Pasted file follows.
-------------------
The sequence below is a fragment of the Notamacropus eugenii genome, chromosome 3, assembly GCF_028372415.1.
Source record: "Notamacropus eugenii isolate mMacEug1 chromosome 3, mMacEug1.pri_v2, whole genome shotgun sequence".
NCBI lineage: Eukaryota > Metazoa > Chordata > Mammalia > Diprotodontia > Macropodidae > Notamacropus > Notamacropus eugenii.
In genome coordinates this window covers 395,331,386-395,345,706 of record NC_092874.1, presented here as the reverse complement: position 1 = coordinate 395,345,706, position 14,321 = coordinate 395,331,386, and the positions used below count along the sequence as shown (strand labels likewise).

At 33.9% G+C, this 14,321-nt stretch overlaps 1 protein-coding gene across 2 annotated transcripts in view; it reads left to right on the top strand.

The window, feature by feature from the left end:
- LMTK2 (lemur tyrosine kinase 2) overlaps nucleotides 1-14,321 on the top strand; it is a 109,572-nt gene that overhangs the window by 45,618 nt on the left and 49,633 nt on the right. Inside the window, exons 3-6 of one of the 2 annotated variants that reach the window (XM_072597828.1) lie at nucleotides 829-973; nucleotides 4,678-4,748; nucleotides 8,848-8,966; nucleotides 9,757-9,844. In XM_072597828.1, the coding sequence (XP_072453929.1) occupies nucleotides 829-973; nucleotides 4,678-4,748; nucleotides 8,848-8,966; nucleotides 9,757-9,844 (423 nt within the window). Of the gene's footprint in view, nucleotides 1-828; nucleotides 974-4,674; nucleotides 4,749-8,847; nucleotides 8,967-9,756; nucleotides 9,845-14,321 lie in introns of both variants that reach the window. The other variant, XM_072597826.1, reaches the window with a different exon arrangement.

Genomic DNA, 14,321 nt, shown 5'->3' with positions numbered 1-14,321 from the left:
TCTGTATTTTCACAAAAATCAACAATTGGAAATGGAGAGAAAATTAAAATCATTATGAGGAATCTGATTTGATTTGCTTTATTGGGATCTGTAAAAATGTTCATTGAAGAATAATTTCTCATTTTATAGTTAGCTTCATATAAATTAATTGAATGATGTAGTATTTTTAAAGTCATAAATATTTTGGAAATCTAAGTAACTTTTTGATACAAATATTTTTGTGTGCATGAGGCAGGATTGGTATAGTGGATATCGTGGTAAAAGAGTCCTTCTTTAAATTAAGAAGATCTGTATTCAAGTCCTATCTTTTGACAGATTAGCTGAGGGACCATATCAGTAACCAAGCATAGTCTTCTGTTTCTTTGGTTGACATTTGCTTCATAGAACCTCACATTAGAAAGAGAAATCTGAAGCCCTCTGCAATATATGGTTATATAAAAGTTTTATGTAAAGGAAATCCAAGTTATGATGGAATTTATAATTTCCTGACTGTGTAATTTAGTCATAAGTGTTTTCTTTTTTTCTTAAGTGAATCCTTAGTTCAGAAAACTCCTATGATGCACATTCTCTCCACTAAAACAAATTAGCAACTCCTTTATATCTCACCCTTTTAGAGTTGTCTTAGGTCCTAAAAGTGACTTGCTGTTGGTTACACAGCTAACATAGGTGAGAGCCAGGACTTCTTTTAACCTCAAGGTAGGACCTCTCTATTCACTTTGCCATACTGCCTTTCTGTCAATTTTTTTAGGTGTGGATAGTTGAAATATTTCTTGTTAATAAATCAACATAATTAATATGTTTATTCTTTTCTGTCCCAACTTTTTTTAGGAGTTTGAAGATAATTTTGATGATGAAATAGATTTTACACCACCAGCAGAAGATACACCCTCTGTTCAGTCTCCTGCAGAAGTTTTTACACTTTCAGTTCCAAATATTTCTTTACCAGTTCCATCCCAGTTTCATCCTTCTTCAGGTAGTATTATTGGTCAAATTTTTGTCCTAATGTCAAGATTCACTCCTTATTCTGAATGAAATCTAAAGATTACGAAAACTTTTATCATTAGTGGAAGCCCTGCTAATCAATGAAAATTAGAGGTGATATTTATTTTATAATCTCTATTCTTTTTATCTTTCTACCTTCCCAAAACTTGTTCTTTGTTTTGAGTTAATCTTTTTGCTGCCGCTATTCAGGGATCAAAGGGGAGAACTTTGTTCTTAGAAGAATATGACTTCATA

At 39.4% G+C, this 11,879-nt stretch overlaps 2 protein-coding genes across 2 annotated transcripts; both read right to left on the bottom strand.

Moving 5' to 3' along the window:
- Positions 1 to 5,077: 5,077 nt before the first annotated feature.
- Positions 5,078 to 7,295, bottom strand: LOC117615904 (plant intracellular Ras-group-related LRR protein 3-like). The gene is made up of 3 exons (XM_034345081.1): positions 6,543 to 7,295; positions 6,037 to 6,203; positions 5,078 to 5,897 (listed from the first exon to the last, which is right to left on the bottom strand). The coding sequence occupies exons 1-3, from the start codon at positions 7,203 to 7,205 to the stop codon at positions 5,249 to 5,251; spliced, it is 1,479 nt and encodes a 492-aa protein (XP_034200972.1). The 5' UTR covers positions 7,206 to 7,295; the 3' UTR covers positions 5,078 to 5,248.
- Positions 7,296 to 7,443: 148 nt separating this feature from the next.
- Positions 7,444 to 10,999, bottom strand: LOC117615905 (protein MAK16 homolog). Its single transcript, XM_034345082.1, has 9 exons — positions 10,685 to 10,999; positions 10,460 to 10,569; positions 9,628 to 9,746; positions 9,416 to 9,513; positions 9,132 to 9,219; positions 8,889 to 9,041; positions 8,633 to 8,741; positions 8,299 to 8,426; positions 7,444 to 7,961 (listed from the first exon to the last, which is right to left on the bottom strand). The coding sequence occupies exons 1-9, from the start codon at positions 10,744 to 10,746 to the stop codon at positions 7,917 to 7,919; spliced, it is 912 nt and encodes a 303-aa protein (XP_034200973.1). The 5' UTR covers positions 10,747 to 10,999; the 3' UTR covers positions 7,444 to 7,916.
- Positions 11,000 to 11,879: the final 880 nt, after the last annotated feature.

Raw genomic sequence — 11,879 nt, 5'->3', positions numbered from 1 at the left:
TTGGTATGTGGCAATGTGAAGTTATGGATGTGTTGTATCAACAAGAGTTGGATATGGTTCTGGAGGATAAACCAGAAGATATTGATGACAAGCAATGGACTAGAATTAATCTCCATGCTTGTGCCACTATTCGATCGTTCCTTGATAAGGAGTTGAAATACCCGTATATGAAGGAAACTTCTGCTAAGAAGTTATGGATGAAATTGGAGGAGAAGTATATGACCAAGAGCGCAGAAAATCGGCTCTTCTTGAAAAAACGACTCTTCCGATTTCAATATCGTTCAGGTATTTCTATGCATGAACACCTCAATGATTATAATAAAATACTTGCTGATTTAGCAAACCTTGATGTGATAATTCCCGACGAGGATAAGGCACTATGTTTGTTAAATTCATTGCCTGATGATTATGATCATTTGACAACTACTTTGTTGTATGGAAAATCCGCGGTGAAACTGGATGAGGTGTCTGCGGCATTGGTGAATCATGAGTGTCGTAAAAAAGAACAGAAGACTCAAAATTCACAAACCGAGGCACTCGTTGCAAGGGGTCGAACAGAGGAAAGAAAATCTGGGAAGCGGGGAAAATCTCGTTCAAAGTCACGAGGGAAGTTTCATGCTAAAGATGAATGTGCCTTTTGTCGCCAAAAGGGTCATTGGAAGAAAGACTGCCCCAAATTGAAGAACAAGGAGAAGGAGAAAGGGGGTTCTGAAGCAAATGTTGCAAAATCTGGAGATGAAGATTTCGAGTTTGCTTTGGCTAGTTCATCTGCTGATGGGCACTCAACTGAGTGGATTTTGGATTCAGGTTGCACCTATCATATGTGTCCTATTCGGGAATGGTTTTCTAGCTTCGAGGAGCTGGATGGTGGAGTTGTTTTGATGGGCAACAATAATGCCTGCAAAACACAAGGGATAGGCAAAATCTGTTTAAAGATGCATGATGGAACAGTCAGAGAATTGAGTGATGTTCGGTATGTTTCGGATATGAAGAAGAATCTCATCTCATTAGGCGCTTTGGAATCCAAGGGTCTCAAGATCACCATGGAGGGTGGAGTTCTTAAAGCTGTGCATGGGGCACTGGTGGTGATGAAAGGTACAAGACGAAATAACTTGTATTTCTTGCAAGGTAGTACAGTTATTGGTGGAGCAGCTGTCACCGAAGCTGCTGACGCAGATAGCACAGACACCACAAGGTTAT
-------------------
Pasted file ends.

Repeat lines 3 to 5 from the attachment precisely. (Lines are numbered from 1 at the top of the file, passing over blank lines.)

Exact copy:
NCBI lineage: Eukaryota > Metazoa > Chordata > Mammalia > Diprotodontia > Macropodidae > Notamacropus > Notamacropus eugenii.
In genome coordinates this window covers 395,331,386-395,345,706 of record NC_092874.1, presented here as the reverse complement: position 1 = coordinate 395,345,706, position 14,321 = coordinate 395,331,386, and the positions used below count along the sequence as shown (strand labels likewise).

At 33.9% G+C, this 14,321-nt stretch overlaps 1 protein-coding gene across 2 annotated transcripts in view; it reads left to right on the top strand.